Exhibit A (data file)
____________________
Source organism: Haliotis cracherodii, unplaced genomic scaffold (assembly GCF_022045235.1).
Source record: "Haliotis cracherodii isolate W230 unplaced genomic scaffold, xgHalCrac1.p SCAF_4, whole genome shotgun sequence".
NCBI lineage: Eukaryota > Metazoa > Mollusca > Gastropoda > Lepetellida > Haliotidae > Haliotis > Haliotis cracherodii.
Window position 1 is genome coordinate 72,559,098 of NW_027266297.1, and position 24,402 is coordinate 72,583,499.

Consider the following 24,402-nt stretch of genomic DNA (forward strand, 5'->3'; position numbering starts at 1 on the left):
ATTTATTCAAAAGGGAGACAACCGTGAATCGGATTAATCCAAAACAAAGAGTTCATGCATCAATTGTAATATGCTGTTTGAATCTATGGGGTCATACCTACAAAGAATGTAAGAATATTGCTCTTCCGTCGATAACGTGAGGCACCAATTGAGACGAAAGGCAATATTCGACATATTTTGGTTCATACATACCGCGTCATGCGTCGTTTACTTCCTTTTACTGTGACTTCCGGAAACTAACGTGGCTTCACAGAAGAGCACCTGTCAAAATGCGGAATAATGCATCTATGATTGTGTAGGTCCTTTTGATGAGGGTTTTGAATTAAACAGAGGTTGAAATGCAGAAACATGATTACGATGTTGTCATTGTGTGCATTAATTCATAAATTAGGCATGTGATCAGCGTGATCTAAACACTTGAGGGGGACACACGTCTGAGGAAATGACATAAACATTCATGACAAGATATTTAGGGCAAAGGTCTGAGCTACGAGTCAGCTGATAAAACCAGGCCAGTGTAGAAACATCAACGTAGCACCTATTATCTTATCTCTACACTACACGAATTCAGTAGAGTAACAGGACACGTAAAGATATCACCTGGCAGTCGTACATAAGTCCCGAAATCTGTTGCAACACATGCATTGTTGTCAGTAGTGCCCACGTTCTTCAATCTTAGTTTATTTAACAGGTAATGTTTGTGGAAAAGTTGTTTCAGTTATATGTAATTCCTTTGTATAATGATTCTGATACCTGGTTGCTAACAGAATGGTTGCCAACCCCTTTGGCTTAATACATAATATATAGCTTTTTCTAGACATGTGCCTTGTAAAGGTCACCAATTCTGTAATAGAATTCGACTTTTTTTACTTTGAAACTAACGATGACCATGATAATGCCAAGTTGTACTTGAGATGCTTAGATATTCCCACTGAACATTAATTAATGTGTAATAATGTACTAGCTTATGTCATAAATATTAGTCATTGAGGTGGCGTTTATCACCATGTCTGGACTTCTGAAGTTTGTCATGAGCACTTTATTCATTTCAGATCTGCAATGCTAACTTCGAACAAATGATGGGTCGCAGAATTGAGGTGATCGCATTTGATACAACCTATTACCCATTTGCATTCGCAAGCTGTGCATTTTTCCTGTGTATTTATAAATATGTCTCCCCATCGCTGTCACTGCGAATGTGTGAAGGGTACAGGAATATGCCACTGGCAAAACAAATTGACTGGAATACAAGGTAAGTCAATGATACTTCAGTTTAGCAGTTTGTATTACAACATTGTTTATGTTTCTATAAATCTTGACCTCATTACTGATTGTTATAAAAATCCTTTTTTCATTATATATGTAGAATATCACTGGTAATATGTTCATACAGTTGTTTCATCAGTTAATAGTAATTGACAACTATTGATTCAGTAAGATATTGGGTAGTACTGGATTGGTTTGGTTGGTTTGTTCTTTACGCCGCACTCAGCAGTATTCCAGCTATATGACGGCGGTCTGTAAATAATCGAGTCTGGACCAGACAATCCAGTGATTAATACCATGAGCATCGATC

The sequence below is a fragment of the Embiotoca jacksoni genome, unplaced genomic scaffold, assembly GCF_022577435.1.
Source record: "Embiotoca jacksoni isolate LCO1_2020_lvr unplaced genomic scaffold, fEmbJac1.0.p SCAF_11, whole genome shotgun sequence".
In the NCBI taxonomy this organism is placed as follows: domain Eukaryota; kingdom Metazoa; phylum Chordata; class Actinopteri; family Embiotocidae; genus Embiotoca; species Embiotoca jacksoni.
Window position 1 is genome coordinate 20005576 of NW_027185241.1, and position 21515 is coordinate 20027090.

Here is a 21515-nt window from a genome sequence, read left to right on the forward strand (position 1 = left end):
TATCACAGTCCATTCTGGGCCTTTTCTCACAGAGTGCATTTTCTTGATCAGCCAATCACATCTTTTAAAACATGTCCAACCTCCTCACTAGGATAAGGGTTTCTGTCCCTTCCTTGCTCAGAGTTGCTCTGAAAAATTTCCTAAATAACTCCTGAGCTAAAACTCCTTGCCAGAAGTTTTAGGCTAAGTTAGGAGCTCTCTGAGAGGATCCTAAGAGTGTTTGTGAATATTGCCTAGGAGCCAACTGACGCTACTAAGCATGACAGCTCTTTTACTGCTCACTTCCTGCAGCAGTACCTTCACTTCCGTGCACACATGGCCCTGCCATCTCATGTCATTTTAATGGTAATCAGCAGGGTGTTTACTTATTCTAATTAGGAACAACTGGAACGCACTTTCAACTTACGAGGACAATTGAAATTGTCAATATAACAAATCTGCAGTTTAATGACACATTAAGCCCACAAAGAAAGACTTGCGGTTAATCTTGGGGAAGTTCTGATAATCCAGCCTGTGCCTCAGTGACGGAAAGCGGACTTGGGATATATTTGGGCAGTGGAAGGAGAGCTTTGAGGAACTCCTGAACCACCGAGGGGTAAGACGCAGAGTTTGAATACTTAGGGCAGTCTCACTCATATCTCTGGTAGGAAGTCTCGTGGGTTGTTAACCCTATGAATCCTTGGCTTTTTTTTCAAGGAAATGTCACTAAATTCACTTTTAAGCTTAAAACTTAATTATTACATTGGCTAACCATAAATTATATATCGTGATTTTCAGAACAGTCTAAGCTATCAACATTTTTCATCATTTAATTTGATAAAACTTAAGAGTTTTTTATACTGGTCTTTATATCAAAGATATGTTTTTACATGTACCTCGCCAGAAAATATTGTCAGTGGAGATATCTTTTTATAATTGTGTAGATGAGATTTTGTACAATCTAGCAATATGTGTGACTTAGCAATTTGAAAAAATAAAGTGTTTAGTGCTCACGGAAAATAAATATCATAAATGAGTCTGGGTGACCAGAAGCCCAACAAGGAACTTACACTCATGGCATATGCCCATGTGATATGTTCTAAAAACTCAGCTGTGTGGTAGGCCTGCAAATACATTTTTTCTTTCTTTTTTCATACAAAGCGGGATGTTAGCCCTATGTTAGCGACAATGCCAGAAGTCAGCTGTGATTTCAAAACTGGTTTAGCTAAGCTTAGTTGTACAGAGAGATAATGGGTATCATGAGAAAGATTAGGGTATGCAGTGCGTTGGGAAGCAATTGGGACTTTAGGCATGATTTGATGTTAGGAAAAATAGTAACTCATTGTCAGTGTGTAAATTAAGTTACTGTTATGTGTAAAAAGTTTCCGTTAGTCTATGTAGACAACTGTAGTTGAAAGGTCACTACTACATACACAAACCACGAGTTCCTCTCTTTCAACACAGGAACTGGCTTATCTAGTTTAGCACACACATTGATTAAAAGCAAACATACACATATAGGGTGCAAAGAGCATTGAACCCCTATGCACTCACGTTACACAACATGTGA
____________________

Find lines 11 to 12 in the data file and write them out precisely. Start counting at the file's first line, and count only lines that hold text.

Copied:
Here is a 21515-nt window from a genome sequence, read left to right on the forward strand (position 1 = left end):
TATCACAGTCCATTCTGGGCCTTTTCTCACAGAGTGCATTTTCTTGATCAGCCAATCACATCTTTTAAAACATGTCCAACCTCCTCACTAGGATAAGGGTTTCTGTCCCTTCCTTGCTCAGAGTTGCTCTGAAAAATTTCCTAAATAACTCCTGAGCTAAAACTCCTTGCCAGAAGTTTTAGGCTAAGTTAGGAGCTCTCTGAGAGGATCCTAAGAGTGTTTGTGAATATTGCCTAGGAGCCAACTGACGCTACTAAGCATGACAGCTCTTTTACTGCTCACTTCCTGCAGCAGTACCTTCACTTCCGTGCACACATGGCCCTGCCATCTCATGTCATTTTAATGGTAATCAGCAGGGTGTTTACTTATTCTAATTAGGAACAACTGGAACGCACTTTCAACTTACGAGGACAATTGAAATTGTCAATATAACAAATCTGCAGTTTAATGACACATTAAGCCCACAAAGAAAGACTTGCGGTTAATCTTGGGGAAGTTCTGATAATCCAGCCTGTGCCTCAGTGACGGAAAGCGGACTTGGGATATATTTGGGCAGTGGAAGGAGAGCTTTGAGGAACTCCTGAACCACCGAGGGGTAAGACGCAGAGTTTGAATACTTAGGGCAGTCTCACTCATATCTCTGGTAGGAAGTCTCGTGGGTTGTTAACCCTATGAATCCTTGGCTTTTTTTTCAAGGAAATGTCACTAAATTCACTTTTAAGCTTAAAACTTAATTATTACATTGGCTAACCATAAATTATATATCGTGATTTTCAGAACAGTCTAAGCTATCAACATTTTTCATCATTTAATTTGATAAAACTTAAGAGTTTTTTATACTGGTCTTTATATCAAAGATATGTTTTTACATGTACCTCGCCAGAAAATATTGTCAGTGGAGATATCTTTTTATAATTGTGTAGATGAGATTTTGTACAATCTAGCAATATGTGTGACTTAGCAATTTGAAAAAATAAAGTGTTTAGTGCTCACGGAAAATAAATATCATAAATGAGTCTGGGTGACCAGAAGCCCAACAAGGAACTTACACTCATGGCATATGCCCATGTGATATGTTCTAAAAACTCAGCTGTGTGGTAGGCCTGCAAATACATTTTTTCTTTCTTTTTTCATACAAAGCGGGATGTTAGCCCTATGTTAGCGACAATGCCAGAAGTCAGCTGTGATTTCAAAACTGGTTTAGCTAAGCTTAGTTGTACAGAGAGATAATGGGTATCATGAGAAAGATTAGGGTATGCAGTGCGTTGGGAAGCAATTGGGACTTTAGGCATGATTTGATGTTAGGAAAAATAGTAACTCATTGTCAGTGTGTAAATTAAGTTACTGTTATGTGTAAAAAGTTTCCGTTAGTCTATGTAGACAACTGTAGTTGAAAGGTCACTACTACATACACAAACCACGAGTTCCTCTCTTTCAACACAGGAACTGGCTTATCTAGTTTAGCACACACATTGATTAAAAGCAAACATACACATATAGGGTGCAAAGAGCATTGAACCCCTATGCACTCACGTTACACAACATGTGA